Childhood is a defining period in anybody's life, but for many of us it seems those early life experiences could change the body right down to a genetic level.
Researchers can now accurately predict whether a handful of genes responsible for regulating inflammation are altered by identifying key childhood events, suggesting the illnesses we get later in life could be the result of events in our formative years.
A team of scientists from Northwestern University in the US analysed over a hundred genes associated with inflammation, looking for hints of epigenetic changes.
They were led by suspicions that links between childhood environments and differences in inflammation processes could come down to the genes themselves.
While our genome's DNA sequence is more or less locked in at conception, we've understood for some time that individual genes can continue to be modified through processes we refer to as epigenetic.
One of the more prominent forms of these epigenetic processes is methylation, which involves a methyl (CH3) group being added to the DNA's structure in such a way that it interferes with its function.
Methylation, along with other epigenetic changes, has revolutionised how we interpret our genetic blueprints.
Where once our biology was considered a genetic destiny, we've come to understand that even subtle environmental phenomena can have a knock-on effect that results in the silencing of key genes.
Epigenetics appears to have evolved to tweak our genomes in rapid response to changes in our surroundings.
"We could have genes in our bodies that might lead to some bad outcomes or adverse health outcomes, but if those genes are silent, if they're turned off due to epigenetic processes, that can be a good thing," the study's lead author Thom McDade explains to Lorena Infante Lara at Univision.com.
It's still relatively early days in terms of understanding the full range of epigenetic changes that can be wrought by everything from how we sleep to how wealthy we are.
Childhood is clearly an important part of life that can establish biological processes that can affect our health and wellbeing for years to come.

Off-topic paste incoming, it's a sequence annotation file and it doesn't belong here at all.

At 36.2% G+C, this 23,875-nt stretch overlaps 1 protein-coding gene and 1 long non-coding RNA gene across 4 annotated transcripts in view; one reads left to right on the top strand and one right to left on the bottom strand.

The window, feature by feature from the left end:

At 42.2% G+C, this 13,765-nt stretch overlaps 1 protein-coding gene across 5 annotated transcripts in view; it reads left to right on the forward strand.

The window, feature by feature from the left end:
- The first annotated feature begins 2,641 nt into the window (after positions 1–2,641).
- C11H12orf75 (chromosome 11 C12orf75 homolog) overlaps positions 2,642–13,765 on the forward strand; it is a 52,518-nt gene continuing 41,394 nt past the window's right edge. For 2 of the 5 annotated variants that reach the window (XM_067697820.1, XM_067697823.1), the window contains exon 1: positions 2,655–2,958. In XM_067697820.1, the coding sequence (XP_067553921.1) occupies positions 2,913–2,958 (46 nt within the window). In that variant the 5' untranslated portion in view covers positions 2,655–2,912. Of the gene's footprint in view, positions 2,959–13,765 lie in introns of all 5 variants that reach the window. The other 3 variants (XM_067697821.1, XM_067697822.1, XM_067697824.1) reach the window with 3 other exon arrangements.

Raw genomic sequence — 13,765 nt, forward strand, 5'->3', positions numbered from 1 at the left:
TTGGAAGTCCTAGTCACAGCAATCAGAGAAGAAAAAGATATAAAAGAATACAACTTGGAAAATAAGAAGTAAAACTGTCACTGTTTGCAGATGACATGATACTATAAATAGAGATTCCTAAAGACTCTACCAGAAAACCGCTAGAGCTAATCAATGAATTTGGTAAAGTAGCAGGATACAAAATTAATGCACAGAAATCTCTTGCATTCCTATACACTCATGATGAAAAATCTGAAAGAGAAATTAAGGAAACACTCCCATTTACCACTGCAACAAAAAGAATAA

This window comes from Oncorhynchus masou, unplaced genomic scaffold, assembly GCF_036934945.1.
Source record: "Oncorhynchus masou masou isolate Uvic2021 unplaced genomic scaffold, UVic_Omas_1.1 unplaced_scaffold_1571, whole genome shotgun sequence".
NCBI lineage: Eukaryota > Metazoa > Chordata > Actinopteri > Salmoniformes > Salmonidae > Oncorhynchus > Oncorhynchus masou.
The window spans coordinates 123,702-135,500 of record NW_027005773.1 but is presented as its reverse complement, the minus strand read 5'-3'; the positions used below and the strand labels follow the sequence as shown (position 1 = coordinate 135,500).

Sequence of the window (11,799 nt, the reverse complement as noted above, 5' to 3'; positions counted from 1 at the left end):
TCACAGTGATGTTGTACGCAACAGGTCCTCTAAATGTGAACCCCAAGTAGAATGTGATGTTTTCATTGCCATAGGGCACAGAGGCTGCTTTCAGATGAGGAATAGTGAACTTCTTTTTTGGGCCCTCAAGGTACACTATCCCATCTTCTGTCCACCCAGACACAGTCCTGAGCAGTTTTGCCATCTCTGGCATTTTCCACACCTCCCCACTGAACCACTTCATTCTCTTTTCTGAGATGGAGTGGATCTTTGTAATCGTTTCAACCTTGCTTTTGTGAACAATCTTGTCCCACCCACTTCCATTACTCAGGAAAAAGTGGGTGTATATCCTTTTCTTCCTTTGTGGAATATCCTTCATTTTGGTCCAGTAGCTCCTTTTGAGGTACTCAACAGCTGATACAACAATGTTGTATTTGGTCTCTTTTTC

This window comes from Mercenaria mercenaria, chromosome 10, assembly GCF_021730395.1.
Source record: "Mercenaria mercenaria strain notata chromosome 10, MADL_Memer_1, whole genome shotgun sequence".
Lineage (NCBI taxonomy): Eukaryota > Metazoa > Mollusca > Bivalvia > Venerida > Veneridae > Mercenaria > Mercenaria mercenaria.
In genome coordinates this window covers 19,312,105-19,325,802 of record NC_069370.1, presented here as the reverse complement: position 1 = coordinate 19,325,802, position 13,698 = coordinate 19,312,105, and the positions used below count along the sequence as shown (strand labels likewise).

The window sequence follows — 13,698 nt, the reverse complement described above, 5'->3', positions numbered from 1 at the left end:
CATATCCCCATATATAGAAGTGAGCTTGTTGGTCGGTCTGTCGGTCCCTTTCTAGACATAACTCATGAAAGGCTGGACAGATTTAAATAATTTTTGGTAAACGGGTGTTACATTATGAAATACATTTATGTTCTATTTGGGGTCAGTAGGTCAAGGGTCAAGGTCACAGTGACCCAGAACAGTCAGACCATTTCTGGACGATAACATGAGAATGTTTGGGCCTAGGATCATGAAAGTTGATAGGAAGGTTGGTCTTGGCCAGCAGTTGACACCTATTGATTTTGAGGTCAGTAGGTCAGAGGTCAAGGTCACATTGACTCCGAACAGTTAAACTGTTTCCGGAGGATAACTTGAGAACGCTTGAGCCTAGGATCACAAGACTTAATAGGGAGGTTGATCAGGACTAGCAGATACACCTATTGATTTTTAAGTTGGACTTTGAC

This latest study involved a sample of just under 500 participants from the Philippines, and included a trail of data that dated back to the early 1980s.
Blood collected in 2005 was used to analyse 114 genes associated with immune processes that regulate inflammation.
The methylation of nine of those genes was found to have a close relationship with a number of childhood variables including household socioeconomic status in childhood, extended absence of a parent in childhood, and even whether the person was born in the dry season.
This isn't the first indication of our birth season being stamped into our DNA and affecting our immune system, either.
In other words, by identifying certain childhood experiences, it was possible for the researchers to predict whether one or more of those nine inflammation genes would be on or off.
Inflammation can be something of a two-edged sword as far as immunity goes – while the opening of blood vessels and swelling that goes with it can help fight infections and promote healing, it can cause discomfort and damage if it persists.
Regulation of inflammation genes might help balance that cost under certain circumstances, but since the genes are then silenced – and rarely switched back on again – it could also open the way for sickness later in life.
The research could help explain the prevalence of cardiovascular and certain inflammatory diseases in specific communities.
It also adds to the ever growing body of evidence that highlights the diverse ways changes to our immune system can affect how our adult bodies cope with disease.
More research on the genes emphasised by the study could reveal additional clues on how the environment influences the functioning of our genes.
Meanwhile, we now have even more evidence that what happens to us early in our lives can stick with us for a long time to come.
This research was published in the Proceedings of the National Academy of Sciences.